Much is written about the value of a winning culture, but what is the corporate board’s role in the process? Boards have two key roles in cultivating a winning culture – example and accountability.
In order for a board to provide truly meaningful accountability, its members must be committed to being an example of living the core values of the organisation. Otherwise, conflicts and poor decisions will result as the executives of the organisation try to lead according to the values the board does not understand or share. When the corporate board is exempted from honouring the values as guides to decision-making, their example will flow throughout the organisation and undermine the value of the core values. To avoid this conflict and enhance the board’s effectiveness, commitment to the organisation’s core values should be a primary criterion for selecting board members.
However, many companies recruit board members primarily based on their positions in business or the community and they offer limited, if any, accountability to core values. This is as ludicrous as recruiting a board member that doesn’t share the vision of the organisation. The board is the rudder of the organisation. If you have a weak board, you’re going to have a weak organisation. But if members of the board are all on the same page and committed to the same vision and core values, healthy dialogue happens because iron sharpens iron, and the board holds itself and the organisation accountable to living the core values.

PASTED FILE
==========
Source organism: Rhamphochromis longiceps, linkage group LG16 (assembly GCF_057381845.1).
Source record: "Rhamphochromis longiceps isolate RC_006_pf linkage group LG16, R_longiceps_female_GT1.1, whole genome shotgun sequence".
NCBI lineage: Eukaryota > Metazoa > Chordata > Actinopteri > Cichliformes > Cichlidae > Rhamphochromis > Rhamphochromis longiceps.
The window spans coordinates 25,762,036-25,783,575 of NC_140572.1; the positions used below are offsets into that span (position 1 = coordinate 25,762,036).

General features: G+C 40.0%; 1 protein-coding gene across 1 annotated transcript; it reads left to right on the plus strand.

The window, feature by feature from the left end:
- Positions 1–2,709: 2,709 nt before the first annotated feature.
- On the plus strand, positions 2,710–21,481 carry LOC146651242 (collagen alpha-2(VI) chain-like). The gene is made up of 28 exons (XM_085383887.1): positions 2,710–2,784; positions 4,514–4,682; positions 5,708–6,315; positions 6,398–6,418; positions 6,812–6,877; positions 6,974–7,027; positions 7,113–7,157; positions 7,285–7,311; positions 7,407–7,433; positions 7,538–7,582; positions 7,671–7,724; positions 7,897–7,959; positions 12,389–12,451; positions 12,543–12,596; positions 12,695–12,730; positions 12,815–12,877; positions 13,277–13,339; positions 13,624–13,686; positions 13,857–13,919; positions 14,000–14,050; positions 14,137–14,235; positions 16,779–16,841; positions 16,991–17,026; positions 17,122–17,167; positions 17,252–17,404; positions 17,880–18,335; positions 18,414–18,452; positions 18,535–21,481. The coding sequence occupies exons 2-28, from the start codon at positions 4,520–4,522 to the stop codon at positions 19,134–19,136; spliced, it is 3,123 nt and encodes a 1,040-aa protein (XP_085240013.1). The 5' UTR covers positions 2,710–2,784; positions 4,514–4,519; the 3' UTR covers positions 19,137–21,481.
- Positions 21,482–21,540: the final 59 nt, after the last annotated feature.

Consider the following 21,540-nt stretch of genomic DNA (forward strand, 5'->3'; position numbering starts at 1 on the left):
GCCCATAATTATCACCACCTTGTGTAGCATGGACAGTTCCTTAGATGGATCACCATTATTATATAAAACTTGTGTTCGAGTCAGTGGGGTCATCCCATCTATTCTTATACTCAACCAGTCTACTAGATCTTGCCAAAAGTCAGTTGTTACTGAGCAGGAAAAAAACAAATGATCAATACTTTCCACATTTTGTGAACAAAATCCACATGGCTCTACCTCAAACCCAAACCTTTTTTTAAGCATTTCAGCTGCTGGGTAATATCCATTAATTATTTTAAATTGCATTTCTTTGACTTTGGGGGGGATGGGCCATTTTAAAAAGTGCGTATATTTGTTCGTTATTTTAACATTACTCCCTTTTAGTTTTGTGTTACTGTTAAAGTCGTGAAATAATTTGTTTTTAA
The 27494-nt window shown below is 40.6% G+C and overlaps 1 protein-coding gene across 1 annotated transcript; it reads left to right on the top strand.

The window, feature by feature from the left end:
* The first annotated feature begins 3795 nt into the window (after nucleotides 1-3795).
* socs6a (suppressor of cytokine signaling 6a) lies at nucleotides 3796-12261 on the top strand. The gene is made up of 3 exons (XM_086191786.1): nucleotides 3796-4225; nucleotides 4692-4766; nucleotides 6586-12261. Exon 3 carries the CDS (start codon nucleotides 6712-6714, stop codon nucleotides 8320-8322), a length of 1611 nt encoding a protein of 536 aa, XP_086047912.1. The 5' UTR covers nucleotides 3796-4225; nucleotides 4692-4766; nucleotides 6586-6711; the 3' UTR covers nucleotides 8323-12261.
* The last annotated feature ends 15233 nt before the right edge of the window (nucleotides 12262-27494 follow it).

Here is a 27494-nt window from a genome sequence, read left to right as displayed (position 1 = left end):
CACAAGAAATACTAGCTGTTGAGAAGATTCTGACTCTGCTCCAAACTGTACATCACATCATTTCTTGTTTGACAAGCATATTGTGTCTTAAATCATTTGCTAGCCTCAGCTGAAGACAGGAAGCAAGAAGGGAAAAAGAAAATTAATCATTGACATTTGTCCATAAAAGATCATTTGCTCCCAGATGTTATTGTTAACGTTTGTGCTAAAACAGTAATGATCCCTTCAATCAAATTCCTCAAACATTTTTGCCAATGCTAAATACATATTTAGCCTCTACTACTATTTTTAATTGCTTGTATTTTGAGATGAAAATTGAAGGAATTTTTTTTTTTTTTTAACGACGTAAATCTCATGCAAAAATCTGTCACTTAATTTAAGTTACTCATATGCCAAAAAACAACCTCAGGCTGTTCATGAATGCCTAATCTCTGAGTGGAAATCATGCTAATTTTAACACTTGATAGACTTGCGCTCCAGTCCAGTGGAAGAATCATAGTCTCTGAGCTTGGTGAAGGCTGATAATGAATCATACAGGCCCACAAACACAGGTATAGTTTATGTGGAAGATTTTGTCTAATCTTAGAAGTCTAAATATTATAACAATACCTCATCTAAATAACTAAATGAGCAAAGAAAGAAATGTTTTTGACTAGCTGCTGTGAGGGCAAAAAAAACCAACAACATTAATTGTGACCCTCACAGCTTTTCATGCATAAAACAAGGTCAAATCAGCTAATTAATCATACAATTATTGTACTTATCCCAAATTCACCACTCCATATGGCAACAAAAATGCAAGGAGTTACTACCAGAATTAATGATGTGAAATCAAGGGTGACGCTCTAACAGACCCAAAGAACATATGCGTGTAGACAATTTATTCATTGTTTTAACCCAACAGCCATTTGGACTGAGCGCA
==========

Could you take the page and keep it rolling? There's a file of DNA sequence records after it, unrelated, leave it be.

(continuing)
Honouring core values is what leads to a winning culture. It is both the easiest and most difficult thing a values-centred leader will be called upon to do. It is easy because values simplify decision-making by clarifying right from wrong. It is difficult because honouring core values demands courage and conviction, when we may want to gravitate toward convenience and compromise.
Does adherence to core values always result in maximum profits? Sometimes it doesn’t, at least in the short term. When in the midst of a values-based decision, you must be willing to hold fast to your core values regardless. Honouring your core values increases trust, trust increases loyalty and loyalty is good for business.
Customer loyalty increases profit margins. By some estimates, it costs five times as much to attract a new customer as it does to retain an existing one. A company that retains loyal employees builds an experienced, dedicated and productive workforce that can deliver that high level of product and service excellence necessary to cultivate loyal, satisfied customers.
On the other hand, a company with high employee turnover is at a competitive disadvantage. It is estimated that replacing an employee costs on average one to three times the annual salary of that employee. Disgruntled or disengaged employees that remain on the payroll curtail productivity, damage morale and create personnel problems that consume management’s time and energy. In other words, it is costly.
Although we firmly believe, and have observed time and time again, that creating a winning culture based on core values promotes business success – and our definition of success includes profitability – we have observed that organisations that benefit most from living their core values tend to define success in light of their values. They work for rewards that are substantially greater than profitability alone.
Lisa Huetteman is managing partner at Black Diamond Associates. Ms Huetteman can be contacted on +1 (813) 785 9768 or by email: firstname.lastname@example.org.
© Financier Worldwide
Black Diamond Associates